Ed: 38: November/2013
If the history in Exodus was largely accurate, the characters were all fictional. It is against this backdrop that Yossi Klein Halevi's achievement in Like Dreamers stands out, for he too tells the story of modern Israel - in his case, from 1967 to the present day - from the point of view of a small group of archetypal characters. But his book is fact, not fiction, and his dramatis personae are all real.
Although Iran's new President, the avuncular Hassan Rouhani, received sympathetic coverage following his star turn at the United Nations in late-September, there was a multiplicity of views on the significance of this new face of the Iranian regime.
In 1911, Mendel Beilis was arrested and charged with murdering a Christian child for the purpose of using the boy's blood in Jewish religious rituals.
Mendel Beilis fought the absurd allegation and, in 1913, one of the most important societal trials of the 20th century took place in the main courthouse of Kiev, now the capital of Ukraine.
It was not just Mendel on trial - but Judaism and the entire Jewish people.
Washington and Jerusalem's initial assessments regarding Teheran's intentions were correct. The partial information coming in following the negotiations in Geneva on October 15 and 16 indicates that the current Iranian leadership is in fact proposing a valid deal on its nuclear program... Iran presented a pragmatic and supposedly fair outline for a deal that will be implemented quickly in three stages. The sanctions succeeded where diplomacy failed.
Religion, any religion, can be a source of spiritual fulfilment and guidance for ethical behaviour or a mandate for fanaticism, intolerance and violence. (That includes Judaism - followers of the late Rabbi Meir Kahane are a good example of the latter.) As Prof. Efraim Inbar, a religious man as well as a distinguished academic scholar, put it during his recent visit to Melbourne, all religious traditions have to "pick their verses."
There is a definite international diplomatic buzz over new proposals floated at October's P5+1 talks in Geneva aimed at curbing Iran's nuclear program. The Islamic Republic's PR makeover, which began with the election of Hassan Rouhani in June and continued with a charm offensive at the UN General Assembly in September, appears to now be complete.
Whether the transformation is merely cosmetic - as Israeli Prime Minister Binyamin Netanyahu has emphatically and correctly warned it likely is - or heralds the improbable beginning of a major, genuine policy shift from a sanctions-weary regime is of course not yet entirely conclusive.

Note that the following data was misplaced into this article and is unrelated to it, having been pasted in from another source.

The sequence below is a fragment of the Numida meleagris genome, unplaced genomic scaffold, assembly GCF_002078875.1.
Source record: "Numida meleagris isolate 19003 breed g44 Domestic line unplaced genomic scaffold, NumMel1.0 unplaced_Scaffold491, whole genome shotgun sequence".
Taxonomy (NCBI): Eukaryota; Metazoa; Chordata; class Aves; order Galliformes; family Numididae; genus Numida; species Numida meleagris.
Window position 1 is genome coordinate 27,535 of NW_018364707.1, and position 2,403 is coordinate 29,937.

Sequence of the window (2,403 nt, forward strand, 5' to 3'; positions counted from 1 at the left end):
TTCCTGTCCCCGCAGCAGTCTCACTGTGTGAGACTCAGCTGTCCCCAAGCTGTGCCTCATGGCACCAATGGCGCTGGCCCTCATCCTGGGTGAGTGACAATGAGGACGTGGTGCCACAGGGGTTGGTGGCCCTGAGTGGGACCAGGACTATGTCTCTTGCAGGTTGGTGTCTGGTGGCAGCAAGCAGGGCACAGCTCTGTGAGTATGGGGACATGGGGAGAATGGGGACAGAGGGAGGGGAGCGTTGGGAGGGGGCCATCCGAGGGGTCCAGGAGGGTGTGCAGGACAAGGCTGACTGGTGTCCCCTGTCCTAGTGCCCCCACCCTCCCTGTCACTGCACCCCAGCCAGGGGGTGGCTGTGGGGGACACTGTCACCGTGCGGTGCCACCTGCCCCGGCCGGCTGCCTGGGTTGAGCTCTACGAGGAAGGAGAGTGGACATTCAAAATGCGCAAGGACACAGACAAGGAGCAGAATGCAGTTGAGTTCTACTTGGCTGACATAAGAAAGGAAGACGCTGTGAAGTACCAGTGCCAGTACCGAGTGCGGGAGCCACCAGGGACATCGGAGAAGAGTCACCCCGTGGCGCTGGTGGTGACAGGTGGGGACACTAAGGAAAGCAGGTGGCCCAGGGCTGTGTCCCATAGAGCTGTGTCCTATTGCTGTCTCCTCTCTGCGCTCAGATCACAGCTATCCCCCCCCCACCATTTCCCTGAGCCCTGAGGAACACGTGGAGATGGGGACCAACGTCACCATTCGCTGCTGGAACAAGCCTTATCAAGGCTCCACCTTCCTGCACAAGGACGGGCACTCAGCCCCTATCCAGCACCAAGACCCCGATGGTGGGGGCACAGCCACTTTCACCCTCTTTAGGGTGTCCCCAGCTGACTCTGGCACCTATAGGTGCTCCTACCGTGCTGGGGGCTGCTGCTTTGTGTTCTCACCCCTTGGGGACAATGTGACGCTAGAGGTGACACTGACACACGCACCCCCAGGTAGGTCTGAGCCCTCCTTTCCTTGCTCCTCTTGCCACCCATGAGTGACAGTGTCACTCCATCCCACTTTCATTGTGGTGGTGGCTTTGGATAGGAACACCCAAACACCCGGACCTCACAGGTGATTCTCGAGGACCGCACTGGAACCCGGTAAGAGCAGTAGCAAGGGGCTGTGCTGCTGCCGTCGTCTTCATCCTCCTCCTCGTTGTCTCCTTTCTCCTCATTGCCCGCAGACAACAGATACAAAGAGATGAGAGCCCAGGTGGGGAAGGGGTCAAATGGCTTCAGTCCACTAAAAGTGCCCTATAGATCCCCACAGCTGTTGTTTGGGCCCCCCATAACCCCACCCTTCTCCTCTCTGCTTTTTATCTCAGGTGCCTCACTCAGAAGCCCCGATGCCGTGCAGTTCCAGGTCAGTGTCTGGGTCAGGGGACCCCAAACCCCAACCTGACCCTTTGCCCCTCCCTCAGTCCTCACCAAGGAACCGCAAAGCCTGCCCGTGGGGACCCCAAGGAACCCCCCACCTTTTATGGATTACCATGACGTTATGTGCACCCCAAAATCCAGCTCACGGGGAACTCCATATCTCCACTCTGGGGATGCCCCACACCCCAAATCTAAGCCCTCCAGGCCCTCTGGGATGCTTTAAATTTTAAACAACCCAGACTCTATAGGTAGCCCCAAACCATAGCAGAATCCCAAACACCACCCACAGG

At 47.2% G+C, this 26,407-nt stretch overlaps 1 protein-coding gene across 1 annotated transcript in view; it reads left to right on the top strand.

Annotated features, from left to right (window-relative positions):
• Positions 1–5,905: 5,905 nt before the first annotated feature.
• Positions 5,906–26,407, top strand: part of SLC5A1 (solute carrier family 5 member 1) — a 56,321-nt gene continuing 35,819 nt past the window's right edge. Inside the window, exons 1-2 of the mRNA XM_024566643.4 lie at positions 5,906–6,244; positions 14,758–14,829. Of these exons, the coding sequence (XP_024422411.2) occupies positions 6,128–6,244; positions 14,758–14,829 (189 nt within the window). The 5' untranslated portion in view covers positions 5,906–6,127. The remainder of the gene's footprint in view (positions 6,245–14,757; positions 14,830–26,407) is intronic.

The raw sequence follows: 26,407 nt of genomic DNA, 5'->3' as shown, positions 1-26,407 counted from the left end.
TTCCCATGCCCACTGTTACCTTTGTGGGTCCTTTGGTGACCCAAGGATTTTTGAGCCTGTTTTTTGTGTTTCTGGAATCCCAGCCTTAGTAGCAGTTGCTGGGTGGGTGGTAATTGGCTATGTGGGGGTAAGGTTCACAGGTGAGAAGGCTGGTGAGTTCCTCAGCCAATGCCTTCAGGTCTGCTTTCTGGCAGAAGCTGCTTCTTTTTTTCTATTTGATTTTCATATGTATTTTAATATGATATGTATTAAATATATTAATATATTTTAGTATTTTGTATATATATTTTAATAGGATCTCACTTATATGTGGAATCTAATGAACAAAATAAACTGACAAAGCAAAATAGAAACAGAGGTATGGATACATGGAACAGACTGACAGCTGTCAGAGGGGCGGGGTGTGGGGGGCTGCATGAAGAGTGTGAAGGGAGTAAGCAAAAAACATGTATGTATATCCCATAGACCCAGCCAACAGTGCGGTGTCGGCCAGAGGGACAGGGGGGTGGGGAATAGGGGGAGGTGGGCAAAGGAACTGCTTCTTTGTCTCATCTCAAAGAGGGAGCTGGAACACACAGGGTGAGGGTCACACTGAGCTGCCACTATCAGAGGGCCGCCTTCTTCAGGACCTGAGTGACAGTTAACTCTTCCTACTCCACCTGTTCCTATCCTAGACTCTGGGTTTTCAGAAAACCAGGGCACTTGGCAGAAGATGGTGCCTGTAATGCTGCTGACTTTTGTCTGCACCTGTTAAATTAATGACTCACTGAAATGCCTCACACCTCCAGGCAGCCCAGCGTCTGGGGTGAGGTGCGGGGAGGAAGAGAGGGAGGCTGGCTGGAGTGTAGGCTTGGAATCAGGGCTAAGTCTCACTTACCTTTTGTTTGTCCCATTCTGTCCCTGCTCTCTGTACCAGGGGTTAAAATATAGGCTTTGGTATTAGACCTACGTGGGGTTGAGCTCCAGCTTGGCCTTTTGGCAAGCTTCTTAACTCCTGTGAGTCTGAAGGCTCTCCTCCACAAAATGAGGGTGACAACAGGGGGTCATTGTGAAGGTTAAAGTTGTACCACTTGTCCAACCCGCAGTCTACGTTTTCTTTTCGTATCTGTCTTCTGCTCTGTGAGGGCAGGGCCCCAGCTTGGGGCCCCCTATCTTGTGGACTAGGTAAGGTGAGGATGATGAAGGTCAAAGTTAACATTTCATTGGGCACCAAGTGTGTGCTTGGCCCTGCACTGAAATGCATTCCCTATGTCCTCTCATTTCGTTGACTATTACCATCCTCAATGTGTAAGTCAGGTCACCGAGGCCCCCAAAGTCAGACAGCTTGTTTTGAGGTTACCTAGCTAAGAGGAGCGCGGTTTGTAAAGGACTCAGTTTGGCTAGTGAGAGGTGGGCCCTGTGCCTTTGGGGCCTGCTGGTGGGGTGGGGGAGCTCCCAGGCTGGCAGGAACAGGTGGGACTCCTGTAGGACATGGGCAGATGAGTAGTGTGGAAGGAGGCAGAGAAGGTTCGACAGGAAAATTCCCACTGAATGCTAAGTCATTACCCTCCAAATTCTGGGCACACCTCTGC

The Philippines Government and the largest Islamic rebel group, the Moro Islamic Liberation Front (MILF), edge ever closer to finalising a comprehensive peace agreement. Yet, as ever, smaller Islamic forces on the sidelines retain the power to ensure that peace in the southern Philippines remains an elusive dream.
In mid-October, a further round of talks began between Iran and the West. Unlike in earlier rounds, this time there have been direct negotiations between the United States and Iran, occurring behind the scenes of the talks between Iran and the P5+1 group (the five permanent members of the UN Security Council plus Germany). Although the telephone conversation between Obama and Rouhani, which transpired at the end of the Iranian President's visit to the UN General Assembly in late September, is still provoking anger in Iran, it has also aroused hopes that "this time" - ten years after the repeatedly failed negotiations began - there is room for success.
Sultana is 23 years old and very hungry. She grew up in the suburbs east of Damascus, but when her house was firebombed by an airplane belonging to the Syrian regime, she fled the city in the night along with her husband and their five children.
Together, the group trekked south toward safety across the Jordanian border, adding their numbers to the hundreds of thousands of refugees who have swarmed this remote, impoverished corner of the Hashemite Kingdom while Syrian President Bashar Assad's reign of terror shows no signs of abating.
Rabbi Ovadia Yosef, sage, rebel and kingmaker, left this world at age 93 the way he conquered power: with a tour de force.
Followed to his resting place by more than half-a-million people on Oct. 7, apparently the largest gathering Jerusalem had seen since antiquity, Rabbi Yosef's religious stature and social impact are undeniable. What is less clear, and in fact now looms as Israeli politics' most significant riddle, is the future of his political creation, the Shas party.